Recently, the Court of Appeal finally clarified the ruling in Conley with its decision in Rhea v. General Atomics. Under this decision, the “four hour” minimum absence rule is no longer required under California law. An employee’s vacation/PTO may be deducted for partial day absences, including absences of less than four hours, without jeopardizing an employee’s exempt status.

In Rhea, the employer, General Atomics, had a policy that required exempt employees to use their annual leave hours when they were absent from work for portions of any single day. A salaried, exempt employee sued the employer on the ground that the employer’s policy violated the “four hour” minimum absence rule.

The Court of Appeal agreed that under California law, vacation or annual leave is treated as a type of “wages” or “deferred compensation” that is earned by an employee. However, the Court did not agree with the employee that an employer’s deduction of annual leave for an employee’s partial-day absences constitutes a forfeiture of wages. The Court stated that the employer is not taking away vested annual leave when an employee takes a partial-day absence; it only requires the employee to use the annual leave under the terms and conditions the employer has created.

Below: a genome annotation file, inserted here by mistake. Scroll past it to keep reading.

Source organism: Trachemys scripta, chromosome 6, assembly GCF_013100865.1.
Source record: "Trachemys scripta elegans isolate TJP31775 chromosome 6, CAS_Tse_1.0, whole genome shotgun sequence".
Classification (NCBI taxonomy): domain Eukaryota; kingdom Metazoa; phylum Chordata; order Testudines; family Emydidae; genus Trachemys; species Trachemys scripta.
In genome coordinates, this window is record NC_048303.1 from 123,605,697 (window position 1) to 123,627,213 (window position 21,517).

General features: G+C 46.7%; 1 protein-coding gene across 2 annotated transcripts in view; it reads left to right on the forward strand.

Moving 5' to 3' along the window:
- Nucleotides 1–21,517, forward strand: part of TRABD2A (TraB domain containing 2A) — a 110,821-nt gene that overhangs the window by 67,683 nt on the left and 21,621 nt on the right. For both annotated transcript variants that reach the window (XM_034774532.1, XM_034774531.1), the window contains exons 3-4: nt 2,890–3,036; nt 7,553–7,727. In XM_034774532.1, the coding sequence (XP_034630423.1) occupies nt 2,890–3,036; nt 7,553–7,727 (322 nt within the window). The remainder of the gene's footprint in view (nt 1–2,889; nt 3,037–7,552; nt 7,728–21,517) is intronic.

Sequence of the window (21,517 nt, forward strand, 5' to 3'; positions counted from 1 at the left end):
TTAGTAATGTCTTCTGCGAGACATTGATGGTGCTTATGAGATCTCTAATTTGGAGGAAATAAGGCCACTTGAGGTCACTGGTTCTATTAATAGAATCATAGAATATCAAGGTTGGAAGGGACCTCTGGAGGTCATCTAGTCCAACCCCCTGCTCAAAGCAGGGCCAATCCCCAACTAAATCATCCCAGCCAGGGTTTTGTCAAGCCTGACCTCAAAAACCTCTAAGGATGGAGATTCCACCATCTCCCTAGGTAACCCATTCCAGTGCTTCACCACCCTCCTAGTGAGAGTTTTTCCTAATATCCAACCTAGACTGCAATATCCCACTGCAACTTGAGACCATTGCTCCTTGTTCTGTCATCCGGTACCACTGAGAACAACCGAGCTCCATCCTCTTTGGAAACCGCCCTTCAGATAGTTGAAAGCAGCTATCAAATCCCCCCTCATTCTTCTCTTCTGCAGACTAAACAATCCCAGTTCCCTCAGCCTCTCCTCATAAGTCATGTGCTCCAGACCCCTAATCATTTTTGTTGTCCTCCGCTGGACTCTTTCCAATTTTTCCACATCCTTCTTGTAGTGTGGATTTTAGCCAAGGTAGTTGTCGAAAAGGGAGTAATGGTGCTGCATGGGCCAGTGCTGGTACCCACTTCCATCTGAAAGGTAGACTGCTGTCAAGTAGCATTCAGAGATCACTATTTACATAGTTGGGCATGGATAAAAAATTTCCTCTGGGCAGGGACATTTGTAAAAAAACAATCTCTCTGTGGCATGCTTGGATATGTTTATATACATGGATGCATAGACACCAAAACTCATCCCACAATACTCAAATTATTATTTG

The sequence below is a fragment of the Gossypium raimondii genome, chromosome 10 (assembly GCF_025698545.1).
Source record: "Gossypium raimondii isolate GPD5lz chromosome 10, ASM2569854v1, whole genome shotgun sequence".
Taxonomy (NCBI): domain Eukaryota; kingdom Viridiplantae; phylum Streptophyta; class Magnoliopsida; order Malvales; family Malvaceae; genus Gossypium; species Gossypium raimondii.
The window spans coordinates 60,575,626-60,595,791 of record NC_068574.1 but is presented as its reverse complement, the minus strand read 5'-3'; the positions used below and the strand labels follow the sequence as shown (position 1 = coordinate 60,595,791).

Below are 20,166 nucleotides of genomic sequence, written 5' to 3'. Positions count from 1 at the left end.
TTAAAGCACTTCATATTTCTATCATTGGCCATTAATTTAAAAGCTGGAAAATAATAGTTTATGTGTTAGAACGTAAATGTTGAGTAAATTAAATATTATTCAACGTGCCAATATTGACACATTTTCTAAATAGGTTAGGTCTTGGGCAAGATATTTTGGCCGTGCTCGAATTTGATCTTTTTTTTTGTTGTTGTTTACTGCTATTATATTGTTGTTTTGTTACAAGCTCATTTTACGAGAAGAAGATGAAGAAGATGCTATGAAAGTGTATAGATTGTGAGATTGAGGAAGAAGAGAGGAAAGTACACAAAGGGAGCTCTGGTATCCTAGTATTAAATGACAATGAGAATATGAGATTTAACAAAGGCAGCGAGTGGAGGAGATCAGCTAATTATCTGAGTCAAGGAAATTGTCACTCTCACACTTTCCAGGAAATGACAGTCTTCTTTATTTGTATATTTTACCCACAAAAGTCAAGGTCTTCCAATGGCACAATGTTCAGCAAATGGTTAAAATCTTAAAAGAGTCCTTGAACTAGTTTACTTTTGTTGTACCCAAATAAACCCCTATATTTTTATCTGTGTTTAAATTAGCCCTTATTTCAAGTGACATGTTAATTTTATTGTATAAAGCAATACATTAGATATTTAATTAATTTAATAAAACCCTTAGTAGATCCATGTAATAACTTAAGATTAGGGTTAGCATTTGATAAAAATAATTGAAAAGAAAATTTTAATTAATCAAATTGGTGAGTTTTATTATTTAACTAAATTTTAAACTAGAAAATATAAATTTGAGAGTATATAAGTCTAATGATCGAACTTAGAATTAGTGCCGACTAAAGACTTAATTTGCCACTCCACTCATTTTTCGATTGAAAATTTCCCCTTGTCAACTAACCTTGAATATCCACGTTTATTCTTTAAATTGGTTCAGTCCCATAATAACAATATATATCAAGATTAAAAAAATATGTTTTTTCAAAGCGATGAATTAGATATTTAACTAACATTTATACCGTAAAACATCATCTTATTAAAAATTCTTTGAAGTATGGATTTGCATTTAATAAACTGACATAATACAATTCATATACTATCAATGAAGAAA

This document is intended to provide you with general information about employment law developments. The contents of this document are not intended to provide specific legal advice. If you have questions about the contents of this alert, please contact Hannibal Odisho at 415-697-3463 or at This communication may be considered advertising in some jurisdictions.